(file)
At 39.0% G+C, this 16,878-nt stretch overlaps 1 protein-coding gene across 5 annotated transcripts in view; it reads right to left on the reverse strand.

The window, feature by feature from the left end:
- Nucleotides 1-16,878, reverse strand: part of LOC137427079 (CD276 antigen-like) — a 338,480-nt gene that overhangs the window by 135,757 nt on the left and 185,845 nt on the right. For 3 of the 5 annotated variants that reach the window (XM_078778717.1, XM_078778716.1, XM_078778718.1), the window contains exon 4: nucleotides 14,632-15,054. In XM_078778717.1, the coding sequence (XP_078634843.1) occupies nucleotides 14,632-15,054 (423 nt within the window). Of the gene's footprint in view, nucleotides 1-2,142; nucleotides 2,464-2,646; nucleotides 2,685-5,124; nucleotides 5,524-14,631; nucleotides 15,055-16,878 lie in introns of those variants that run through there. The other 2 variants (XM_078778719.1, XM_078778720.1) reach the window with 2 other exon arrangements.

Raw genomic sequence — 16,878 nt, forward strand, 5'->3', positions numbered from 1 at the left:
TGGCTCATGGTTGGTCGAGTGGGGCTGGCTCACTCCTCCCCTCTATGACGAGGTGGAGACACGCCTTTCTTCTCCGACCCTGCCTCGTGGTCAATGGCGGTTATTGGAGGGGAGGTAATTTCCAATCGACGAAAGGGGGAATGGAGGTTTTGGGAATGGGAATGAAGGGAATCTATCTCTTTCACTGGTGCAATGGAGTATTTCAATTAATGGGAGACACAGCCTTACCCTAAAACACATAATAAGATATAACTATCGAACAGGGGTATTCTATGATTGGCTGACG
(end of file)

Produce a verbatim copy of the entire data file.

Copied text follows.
At 39.0% G+C, this 16,878-nt stretch overlaps 1 protein-coding gene across 5 annotated transcripts in view; it reads right to left on the reverse strand.

The window, feature by feature from the left end:
- Nucleotides 1-16,878, reverse strand: part of LOC137427079 (CD276 antigen-like) — a 338,480-nt gene that overhangs the window by 135,757 nt on the left and 185,845 nt on the right. For 3 of the 5 annotated variants that reach the window (XM_078778717.1, XM_078778716.1, XM_078778718.1), the window contains exon 4: nucleotides 14,632-15,054. In XM_078778717.1, the coding sequence (XP_078634843.1) occupies nucleotides 14,632-15,054 (423 nt within the window). Of the gene's footprint in view, nucleotides 1-2,142; nucleotides 2,464-2,646; nucleotides 2,685-5,124; nucleotides 5,524-14,631; nucleotides 15,055-16,878 lie in introns of those variants that run through there. The other 2 variants (XM_078778719.1, XM_078778720.1) reach the window with 2 other exon arrangements.

Raw genomic sequence — 16,878 nt, forward strand, 5'->3', positions numbered from 1 at the left:
TGGCTCATGGTTGGTCGAGTGGGGCTGGCTCACTCCTCCCCTCTATGACGAGGTGGAGACACGCCTTTCTTCTCCGACCCTGCCTCGTGGTCAATGGCGGTTATTGGAGGGGAGGTAATTTCCAATCGACGAAAGGGGGAATGGAGGTTTTGGGAATGGGAATGAAGGGAATCTATCTCTTTCACTGGTGCAATGGAGTATTTCAATTAATGGGAGACACAGCCTTACCCTAAAACACATAATAAGATATAACTATCGAACAGGGGTATTCTATGATTGGCTGACG